Understanding IoT Vulnerabilities: Overflow
This type of vulnerability usually affects vulnerabilities in the smart device’s software that allow cybercriminals to cause anomalies in the way that software – or application – operates. Also referred to as “buffer overflow”, attackers spend a lot of time looking at that code within the software of application, trying to find out how to cause erratic application behavior, incorrect results, crashes, or even breach the system’s security.
Before digging deeper into this issue, it is important to understand how computers allocate memory for various tasks, from doing basic math to receiving information from the outer world. In order to store this information in memory, the operating system allocates a “buffer” – a chunk of memory of specific length.
These buffers are daisy-chained across the computer’s memory space, as multiple applications allocate multiple buffers for their own tasks. If a hacker were able to pass more information that the operating system has allocated a buffer for, the extra data overwrites a neighboring buffer. When the program that owns the neighboring buffer attempts to access it, it would find there different instructions that might hijack what the program was initially instructed to do. The only thing the hacker needs to do is to spot a vulnerability to overwrite that memory space with a maliciously constructed buffer that contains the right instructions in the right place.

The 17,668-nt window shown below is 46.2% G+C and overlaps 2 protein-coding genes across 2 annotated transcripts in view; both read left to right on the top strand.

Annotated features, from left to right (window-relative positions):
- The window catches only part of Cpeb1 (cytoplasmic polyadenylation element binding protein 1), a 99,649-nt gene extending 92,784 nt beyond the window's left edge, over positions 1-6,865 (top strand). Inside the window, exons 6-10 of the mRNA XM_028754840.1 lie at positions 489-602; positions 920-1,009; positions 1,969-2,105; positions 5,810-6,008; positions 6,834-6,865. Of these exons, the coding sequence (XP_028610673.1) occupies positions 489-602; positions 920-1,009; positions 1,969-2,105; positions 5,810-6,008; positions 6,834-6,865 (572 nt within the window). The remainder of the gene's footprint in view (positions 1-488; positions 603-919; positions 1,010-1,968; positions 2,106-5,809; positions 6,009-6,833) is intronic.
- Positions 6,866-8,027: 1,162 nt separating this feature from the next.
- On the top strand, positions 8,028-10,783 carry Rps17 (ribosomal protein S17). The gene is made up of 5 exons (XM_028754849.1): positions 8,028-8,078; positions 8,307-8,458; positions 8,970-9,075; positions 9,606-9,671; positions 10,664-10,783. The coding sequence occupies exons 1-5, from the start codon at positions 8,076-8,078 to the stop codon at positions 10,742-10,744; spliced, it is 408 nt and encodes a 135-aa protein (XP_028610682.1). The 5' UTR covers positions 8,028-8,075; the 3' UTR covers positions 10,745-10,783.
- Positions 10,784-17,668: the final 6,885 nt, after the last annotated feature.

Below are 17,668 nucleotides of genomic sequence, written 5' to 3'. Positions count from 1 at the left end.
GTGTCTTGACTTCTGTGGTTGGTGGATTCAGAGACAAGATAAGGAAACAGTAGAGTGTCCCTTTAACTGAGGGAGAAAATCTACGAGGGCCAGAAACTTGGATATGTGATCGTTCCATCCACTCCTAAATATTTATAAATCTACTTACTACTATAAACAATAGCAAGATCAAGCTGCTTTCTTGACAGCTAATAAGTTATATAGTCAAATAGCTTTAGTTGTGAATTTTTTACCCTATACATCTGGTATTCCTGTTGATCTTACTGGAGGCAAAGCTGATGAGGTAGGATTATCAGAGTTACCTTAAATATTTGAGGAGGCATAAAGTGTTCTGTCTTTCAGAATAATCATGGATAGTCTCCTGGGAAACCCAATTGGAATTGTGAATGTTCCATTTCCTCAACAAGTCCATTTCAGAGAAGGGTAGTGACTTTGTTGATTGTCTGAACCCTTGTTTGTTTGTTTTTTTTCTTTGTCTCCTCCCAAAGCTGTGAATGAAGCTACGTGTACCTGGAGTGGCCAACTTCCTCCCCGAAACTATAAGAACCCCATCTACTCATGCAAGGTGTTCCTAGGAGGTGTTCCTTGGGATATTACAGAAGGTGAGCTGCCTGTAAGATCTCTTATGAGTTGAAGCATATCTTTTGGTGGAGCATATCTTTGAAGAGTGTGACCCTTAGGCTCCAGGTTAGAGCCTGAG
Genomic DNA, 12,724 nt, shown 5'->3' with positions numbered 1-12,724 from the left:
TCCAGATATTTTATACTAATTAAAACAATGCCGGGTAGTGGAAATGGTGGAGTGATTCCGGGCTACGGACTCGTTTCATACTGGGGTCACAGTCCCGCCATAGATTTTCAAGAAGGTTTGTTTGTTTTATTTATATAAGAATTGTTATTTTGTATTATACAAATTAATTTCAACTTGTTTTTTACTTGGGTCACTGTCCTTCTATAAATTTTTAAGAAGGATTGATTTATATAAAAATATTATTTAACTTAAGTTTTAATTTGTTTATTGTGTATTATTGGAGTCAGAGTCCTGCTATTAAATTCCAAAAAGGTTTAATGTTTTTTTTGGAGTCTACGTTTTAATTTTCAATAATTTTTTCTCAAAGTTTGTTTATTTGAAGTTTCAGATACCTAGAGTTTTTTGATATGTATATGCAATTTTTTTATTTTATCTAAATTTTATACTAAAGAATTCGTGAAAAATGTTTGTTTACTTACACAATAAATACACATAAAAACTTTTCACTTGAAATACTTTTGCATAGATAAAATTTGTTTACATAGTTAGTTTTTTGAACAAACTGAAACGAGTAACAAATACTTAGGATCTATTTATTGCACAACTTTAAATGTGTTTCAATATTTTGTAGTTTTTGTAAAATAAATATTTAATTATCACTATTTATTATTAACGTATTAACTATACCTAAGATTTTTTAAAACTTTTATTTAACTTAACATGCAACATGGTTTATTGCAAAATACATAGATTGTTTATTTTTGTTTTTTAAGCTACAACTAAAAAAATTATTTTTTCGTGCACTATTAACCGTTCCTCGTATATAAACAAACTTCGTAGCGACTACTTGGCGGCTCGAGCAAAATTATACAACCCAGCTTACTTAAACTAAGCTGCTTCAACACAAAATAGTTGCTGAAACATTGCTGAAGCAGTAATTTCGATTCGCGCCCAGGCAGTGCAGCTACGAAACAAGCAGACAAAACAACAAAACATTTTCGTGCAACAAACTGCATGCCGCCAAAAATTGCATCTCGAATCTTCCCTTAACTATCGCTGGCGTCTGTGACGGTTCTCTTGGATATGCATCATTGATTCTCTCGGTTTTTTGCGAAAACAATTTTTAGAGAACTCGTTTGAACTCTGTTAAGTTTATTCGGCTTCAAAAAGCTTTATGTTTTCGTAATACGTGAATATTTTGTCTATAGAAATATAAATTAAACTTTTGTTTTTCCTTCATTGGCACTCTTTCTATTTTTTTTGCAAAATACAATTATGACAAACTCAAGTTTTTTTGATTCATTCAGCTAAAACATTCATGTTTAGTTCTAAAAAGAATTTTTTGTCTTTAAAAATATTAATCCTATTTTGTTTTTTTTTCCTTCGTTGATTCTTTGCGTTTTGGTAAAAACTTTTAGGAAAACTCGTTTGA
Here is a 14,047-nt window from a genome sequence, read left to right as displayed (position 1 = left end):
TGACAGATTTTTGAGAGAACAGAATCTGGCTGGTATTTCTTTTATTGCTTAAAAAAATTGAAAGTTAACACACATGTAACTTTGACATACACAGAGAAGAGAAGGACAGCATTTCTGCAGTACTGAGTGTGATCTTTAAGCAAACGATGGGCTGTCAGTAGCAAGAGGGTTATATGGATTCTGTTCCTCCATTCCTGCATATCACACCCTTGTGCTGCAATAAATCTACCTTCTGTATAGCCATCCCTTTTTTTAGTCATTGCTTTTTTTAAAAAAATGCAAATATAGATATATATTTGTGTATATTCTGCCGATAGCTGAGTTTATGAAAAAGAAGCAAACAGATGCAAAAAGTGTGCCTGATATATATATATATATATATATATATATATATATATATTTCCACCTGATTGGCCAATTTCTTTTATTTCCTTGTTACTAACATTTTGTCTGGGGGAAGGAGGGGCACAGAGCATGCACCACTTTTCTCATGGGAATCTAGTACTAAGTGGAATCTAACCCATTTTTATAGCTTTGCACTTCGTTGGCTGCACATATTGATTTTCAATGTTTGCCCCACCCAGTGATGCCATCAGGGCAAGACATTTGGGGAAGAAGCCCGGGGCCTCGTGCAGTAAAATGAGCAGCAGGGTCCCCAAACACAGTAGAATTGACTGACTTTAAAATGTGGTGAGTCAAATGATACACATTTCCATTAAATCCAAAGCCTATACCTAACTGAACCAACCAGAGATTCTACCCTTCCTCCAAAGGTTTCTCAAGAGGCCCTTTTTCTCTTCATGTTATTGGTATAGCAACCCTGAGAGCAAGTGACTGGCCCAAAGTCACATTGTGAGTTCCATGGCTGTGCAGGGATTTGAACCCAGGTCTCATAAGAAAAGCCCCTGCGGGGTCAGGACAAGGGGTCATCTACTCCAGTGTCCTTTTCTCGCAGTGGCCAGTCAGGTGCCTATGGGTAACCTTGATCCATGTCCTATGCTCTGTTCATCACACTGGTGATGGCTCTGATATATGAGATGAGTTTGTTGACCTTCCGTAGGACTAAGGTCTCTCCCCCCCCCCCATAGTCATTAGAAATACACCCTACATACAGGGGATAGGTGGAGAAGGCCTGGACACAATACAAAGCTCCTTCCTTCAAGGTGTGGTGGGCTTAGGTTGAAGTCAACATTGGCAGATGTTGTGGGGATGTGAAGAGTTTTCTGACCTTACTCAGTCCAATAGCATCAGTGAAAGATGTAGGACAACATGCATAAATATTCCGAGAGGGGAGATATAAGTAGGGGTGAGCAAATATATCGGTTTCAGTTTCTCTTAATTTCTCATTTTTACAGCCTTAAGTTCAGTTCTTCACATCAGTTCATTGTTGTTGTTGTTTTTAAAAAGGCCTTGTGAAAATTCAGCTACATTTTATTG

Passing malicious buffers can take multiple forms: imagine having a smart device and using the companion mobile application to log into your account in order to send instructions to your IoT. Usually, a user name and password are required for authentication before you can connect to the device. If, for some reason, the form fields where you input your credentials expects a password of a specific length but does not check for boundaries, attackers could use them to send random commands or excessively long strings of characters to the device.
Because the device does not know how to interpret that long sequence of characters, the authentication application may crash or display sensitive information. Sometimes, depending on the size of that sequence of characters represents or its contents, hackers can even breach the device’s security, tricking the application into thinking the login is successful. Malformed requests to the web server APIs can do the same.
Buffer overflow vulnerabilities are serious vulnerabilities in software that can ultimately lead to full smart device compromise. Similar vulnerabilities have been found by Bitdefender researchers in internet-connected smart cameras, which could have potentially enabled attackers to take remote control of hundreds of thousands of device around the world. Finding these special cases of memory corruption usually require extensive coding knowledge, but cybercriminals often find them far more rewarding as they have a huge potential.
Weaponizing these vulnerabilities in a popular and widely deployed smart device, could enable hackers to remotely spy on victims, collect personal information, or even use the controlled devices to perform other types of attacks, such as denial of service.
Since these are programming vulnerabilities, users’ only defense against these types of attacks is to always have the latest security updates and fixes installed. IoT manufacturers should constantly push security updates and fixes to smart devices whenever known vulnerabilities are reported, keeping user devices and data safe from cybercriminals.
It’s also advised to have a home network cybersecurity solution installed, as it can not only notify users if smart devices are vulnerable, but also if security updates are available for installation. More than that, it can perform an overall assessment of the security status of your home network device, while also keeping cybercriminals away.buffer overflow iot vulnerability smart device smart device vulnerability software vulnerability